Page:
EconPapers    
Economics at your fingertips  
 

First- and Second-Generation Migrants in Germany - What Do We Know and What Do People Think

Michael Fertig and Christoph Schmidt

No 286, IZA Discussion Papers from Institute of Labor Economics (IZA)

Abstract: This paper provides a snapshot of the stock of immigrants in Germany using the 1995 wave of the Mikrozensus with a particular emphasis on distinguishing first- and second-generation migrants. On the basis of this portrait, we draw attention to the empirically most relevant groups of immigrants and review the received literature on economic migration research in the three principal avenues of migration research. The aspect which we concentrate on in our empirical application, the welfare dependence of immigrants, is a matter of intense debate among economists and policy makers. We contrast the very moderate actual public transfer payment dependence of migrants to Germany with the perception of migrants dependence on public assistance by Germans from various population strata.

Keywords: public transfers; Immigration; attitudes (search for similar items in EconPapers)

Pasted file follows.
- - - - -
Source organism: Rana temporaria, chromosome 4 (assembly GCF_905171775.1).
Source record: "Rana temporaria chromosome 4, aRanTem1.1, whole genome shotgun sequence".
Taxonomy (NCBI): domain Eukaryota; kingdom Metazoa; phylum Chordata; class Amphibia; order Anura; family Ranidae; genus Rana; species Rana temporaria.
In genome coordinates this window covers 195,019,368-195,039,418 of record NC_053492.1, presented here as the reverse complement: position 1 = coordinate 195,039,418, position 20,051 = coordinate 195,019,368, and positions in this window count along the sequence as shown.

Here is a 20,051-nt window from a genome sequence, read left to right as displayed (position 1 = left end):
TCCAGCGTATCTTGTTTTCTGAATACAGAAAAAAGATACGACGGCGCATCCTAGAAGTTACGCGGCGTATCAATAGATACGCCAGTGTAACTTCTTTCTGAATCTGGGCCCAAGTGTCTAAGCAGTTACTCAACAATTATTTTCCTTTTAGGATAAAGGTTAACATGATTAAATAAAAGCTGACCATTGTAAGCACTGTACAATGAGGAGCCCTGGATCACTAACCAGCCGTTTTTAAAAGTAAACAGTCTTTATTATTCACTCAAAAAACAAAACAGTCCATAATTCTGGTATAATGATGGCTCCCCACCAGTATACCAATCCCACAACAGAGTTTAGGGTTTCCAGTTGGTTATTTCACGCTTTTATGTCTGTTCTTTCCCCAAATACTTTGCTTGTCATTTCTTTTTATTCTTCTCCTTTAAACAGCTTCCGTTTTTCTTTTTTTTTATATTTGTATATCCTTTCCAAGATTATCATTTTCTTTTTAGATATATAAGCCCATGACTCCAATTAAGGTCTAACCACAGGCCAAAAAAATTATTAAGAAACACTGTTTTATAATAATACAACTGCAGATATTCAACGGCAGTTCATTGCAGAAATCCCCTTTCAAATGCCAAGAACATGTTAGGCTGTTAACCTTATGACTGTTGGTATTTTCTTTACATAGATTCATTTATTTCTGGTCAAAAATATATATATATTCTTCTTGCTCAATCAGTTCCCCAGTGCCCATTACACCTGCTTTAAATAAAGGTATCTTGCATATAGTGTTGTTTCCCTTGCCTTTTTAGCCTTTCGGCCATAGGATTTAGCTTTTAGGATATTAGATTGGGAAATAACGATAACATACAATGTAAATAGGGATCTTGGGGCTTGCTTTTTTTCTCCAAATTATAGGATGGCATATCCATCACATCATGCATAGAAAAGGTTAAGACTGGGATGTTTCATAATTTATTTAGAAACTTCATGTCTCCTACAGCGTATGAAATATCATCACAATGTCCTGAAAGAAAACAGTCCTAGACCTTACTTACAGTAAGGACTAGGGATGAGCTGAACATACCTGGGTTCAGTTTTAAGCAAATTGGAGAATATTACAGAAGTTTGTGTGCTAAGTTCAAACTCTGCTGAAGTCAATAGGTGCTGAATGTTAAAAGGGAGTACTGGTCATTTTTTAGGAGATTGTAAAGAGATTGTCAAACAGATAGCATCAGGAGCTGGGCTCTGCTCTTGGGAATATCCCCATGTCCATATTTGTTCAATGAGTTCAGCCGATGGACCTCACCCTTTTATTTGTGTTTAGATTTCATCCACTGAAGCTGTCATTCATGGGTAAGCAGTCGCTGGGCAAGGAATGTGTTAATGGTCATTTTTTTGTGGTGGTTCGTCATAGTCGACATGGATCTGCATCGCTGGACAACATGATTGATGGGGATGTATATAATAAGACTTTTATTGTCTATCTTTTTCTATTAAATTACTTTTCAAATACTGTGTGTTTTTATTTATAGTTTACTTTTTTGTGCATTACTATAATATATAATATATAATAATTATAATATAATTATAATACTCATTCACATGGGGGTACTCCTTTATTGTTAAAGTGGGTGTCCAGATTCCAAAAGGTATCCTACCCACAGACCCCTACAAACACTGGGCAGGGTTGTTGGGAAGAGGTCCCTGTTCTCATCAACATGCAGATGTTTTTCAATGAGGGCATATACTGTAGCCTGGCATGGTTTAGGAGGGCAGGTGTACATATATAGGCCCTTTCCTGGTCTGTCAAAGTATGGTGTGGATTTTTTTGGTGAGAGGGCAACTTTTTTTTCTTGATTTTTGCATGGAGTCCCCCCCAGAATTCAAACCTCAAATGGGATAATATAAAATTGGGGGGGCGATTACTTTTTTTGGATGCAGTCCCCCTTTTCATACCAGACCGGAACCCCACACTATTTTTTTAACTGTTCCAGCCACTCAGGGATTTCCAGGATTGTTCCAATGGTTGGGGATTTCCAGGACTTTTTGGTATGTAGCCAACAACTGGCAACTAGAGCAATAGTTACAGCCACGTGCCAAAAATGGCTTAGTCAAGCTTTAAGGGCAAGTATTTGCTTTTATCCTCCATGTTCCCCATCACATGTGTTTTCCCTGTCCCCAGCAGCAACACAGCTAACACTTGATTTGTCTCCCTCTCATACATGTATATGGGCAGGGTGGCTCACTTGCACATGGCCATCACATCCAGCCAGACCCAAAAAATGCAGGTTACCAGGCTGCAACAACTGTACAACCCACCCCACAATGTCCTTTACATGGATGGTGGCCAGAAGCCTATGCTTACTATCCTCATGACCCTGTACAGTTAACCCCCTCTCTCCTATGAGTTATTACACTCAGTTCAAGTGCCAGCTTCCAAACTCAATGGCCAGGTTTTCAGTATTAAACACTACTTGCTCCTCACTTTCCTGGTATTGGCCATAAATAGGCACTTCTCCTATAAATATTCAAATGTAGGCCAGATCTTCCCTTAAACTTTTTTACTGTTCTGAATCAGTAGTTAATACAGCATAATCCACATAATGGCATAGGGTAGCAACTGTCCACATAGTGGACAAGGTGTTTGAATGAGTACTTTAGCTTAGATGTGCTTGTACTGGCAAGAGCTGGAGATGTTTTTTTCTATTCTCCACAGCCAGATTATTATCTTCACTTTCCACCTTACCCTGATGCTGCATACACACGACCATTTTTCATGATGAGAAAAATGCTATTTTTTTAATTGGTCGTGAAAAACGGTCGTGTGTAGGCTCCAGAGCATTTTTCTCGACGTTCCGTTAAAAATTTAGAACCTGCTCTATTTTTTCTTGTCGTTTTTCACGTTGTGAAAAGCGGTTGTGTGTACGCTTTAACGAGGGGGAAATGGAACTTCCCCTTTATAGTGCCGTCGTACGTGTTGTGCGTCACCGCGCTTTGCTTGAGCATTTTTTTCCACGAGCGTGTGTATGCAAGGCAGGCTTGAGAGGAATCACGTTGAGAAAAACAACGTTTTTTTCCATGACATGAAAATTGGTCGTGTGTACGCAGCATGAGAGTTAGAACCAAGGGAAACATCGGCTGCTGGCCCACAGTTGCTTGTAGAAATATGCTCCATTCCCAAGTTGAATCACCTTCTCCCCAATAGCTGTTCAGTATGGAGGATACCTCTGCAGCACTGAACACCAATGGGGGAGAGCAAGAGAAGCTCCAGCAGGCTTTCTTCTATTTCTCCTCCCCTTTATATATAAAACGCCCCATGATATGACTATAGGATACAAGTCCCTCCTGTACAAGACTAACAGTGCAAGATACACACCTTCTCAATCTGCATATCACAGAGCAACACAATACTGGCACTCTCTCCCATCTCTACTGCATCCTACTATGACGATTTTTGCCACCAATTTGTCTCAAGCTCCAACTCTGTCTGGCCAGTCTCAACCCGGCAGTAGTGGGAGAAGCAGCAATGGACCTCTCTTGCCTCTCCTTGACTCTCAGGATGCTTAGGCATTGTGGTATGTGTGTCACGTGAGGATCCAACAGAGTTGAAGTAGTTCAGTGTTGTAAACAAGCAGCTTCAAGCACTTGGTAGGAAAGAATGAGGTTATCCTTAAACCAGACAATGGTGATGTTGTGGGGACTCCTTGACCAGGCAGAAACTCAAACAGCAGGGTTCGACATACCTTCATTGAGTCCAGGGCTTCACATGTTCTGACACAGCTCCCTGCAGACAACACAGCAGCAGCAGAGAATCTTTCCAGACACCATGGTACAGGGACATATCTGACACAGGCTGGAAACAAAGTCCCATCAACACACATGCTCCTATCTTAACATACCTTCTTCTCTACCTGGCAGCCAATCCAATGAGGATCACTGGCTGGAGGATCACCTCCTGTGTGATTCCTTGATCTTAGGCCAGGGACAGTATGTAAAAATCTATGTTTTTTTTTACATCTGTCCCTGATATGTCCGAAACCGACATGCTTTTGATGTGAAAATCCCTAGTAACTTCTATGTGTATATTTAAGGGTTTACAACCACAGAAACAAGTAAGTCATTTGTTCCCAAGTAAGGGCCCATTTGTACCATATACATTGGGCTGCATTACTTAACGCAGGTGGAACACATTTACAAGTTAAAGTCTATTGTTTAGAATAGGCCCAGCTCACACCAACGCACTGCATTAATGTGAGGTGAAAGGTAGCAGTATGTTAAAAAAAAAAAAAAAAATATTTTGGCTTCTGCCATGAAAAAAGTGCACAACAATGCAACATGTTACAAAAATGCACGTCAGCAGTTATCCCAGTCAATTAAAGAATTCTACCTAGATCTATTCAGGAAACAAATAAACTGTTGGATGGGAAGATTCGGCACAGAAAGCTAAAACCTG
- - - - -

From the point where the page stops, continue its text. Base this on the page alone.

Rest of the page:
JEL-codes: J61 J15 I30 (search for similar items in EconPapers)
Date: 2001-04
References: View references in EconPapers View complete reference list from CitEc
Citations: View citations in EconPapers (51) Track citations by RSS feed

Published in: Ralph Rotte / Peter Stein (eds.), Migration Policy and the Economy: International Perspectives, Munich 2001

Downloads: (external link)
http://ftp.iza.org/dp286.pdf (application/pdf)

Related works:
Working Paper: First- and Second-Generation Migrants in Germany - What Do We Know and What Do People Think (2001) Downloads
This item may be available elsewhere in EconPapers: Search for items with the same title.

Export reference: BibTeX RIS (EndNote, ProCite, RefMan) HTML/Text

Persistent link: https://EconPapers.repec.org/RePEc:iza:izadps:dp286

Ordering information: This working paper can be ordered from
IZA, Margard Ody, P.O. Box 7240, D-53072 Bonn, Germany

Access Statistics for this paper

More papers in IZA Discussion Papers from Institute of Labor Economics (IZA) IZA, P.O. Box 7240, D-53072 Bonn, Germany. Contact information at EDIRC.
Bibliographic data for series maintained by Holger Hinte ().

 
Page updated 2019-09-16
Handle: RePEc:iza:izadps:dp286